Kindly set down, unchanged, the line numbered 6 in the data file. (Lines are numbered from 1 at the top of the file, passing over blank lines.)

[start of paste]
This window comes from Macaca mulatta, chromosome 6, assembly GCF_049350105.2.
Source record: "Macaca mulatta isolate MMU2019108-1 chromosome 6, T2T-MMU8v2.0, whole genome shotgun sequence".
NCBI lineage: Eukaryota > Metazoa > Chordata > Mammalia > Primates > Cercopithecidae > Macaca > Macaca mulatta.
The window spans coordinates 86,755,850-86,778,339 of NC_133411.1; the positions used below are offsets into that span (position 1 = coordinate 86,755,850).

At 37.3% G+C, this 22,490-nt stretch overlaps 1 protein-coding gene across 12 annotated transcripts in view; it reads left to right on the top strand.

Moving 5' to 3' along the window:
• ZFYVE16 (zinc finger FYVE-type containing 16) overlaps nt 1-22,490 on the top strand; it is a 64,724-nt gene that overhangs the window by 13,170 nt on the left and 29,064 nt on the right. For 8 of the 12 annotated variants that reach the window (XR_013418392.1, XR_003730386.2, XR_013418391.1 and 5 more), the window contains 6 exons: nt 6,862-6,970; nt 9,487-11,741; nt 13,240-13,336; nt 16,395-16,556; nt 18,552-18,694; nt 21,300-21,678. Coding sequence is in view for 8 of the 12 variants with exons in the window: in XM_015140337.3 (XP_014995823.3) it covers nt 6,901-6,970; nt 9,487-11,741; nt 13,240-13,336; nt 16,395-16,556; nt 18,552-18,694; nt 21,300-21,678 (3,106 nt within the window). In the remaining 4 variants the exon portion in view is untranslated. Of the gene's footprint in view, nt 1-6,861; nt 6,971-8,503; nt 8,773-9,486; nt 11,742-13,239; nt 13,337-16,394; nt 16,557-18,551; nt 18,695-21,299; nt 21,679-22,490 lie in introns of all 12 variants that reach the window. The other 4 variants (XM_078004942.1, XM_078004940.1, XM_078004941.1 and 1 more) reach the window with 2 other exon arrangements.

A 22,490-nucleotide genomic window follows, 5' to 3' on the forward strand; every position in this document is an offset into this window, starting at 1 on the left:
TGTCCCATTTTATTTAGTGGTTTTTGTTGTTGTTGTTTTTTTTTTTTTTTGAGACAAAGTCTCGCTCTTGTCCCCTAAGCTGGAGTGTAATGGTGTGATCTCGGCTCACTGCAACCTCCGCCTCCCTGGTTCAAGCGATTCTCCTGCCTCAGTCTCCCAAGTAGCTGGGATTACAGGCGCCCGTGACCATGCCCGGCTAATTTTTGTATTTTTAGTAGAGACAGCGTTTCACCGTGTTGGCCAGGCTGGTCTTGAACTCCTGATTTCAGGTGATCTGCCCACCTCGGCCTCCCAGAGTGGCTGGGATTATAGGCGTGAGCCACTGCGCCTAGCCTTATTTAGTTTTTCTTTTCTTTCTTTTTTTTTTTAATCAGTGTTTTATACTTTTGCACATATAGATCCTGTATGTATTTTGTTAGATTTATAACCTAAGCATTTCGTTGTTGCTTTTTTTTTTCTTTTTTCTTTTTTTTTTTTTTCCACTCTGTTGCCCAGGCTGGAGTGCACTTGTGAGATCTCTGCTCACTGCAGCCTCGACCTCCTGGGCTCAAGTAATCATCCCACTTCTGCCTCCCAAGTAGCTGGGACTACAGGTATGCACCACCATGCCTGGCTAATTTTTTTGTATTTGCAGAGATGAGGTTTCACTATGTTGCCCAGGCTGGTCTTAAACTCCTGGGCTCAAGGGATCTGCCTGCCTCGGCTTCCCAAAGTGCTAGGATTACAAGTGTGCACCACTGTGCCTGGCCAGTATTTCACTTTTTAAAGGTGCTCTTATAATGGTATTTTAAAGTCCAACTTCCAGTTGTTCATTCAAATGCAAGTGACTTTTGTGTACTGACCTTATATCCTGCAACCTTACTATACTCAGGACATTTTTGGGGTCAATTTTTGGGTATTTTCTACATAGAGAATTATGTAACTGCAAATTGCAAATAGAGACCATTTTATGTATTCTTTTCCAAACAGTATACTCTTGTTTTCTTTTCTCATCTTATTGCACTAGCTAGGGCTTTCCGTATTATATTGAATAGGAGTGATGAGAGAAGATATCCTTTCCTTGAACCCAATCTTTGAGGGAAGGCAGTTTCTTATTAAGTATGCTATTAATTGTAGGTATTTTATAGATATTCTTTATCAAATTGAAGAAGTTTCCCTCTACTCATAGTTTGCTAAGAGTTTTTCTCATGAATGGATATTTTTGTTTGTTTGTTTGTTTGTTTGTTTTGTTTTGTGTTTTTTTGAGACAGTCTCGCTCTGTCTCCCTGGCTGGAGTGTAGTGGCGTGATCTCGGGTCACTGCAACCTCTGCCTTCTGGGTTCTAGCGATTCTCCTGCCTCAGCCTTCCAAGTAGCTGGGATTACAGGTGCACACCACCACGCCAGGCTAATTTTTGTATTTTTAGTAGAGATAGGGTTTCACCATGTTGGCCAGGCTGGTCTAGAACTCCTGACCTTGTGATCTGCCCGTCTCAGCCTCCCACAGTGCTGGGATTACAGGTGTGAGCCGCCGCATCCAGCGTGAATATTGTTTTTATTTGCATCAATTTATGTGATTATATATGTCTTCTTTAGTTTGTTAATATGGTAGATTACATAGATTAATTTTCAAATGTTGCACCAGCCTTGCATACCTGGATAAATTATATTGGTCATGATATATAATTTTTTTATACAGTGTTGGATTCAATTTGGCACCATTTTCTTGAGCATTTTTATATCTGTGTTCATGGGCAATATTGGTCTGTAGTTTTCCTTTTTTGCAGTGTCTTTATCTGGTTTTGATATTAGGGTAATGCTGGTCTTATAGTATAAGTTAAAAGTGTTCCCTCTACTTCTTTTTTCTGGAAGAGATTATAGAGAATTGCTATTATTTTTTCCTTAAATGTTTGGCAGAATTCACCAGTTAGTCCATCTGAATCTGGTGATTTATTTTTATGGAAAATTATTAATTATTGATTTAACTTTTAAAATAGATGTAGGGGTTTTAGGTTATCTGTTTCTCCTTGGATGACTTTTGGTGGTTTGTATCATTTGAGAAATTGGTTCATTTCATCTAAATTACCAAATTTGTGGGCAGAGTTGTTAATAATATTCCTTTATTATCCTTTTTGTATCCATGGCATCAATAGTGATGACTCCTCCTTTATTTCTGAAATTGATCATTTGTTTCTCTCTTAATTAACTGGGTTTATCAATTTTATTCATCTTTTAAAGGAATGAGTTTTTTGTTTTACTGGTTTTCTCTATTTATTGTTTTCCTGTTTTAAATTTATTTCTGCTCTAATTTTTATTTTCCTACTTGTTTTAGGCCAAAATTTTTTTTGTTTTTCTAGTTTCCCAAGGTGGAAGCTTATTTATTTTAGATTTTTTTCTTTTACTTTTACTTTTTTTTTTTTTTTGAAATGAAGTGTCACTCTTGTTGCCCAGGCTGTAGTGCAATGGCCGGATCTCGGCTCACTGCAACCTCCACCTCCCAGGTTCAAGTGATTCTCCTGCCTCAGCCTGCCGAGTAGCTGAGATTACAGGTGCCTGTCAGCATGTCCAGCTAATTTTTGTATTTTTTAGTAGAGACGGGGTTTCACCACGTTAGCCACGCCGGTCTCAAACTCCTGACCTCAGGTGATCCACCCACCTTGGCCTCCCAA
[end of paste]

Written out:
Moving 5' to 3' along the window: